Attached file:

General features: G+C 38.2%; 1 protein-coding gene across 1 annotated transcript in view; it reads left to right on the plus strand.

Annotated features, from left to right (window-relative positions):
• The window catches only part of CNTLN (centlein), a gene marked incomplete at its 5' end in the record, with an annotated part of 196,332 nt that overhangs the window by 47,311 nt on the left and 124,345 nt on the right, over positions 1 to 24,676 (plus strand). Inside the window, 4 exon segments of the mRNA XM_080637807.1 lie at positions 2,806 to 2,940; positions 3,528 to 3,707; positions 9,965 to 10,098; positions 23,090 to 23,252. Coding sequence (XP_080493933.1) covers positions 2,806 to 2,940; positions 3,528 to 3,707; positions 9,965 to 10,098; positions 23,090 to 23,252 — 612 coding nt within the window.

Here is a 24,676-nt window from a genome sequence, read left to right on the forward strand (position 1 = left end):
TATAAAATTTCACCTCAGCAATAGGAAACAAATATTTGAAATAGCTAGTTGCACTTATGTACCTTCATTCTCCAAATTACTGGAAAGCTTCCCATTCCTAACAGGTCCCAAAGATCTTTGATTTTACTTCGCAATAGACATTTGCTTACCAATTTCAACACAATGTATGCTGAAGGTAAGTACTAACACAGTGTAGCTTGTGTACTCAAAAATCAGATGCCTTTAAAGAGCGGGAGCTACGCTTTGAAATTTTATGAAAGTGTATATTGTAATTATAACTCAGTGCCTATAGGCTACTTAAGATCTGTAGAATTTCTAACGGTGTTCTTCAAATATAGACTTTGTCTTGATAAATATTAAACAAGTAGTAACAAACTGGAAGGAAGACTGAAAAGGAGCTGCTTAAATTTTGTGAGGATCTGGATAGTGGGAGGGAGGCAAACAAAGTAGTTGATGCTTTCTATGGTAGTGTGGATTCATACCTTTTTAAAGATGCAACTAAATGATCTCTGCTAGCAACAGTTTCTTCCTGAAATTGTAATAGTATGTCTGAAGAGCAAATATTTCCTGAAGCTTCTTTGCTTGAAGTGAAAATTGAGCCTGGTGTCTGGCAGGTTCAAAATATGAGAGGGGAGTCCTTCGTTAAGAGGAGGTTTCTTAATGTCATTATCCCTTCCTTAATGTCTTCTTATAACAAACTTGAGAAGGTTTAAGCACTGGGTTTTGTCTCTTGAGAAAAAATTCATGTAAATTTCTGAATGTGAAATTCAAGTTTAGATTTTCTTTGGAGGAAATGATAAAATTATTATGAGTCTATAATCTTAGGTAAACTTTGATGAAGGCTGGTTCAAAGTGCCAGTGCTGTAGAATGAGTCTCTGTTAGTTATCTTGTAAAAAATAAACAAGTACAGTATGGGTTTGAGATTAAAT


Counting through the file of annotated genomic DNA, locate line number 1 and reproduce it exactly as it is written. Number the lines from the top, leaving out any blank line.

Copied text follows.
General features: G+C 38.2%; 1 protein-coding gene across 1 annotated transcript in view; it reads left to right on the plus strand.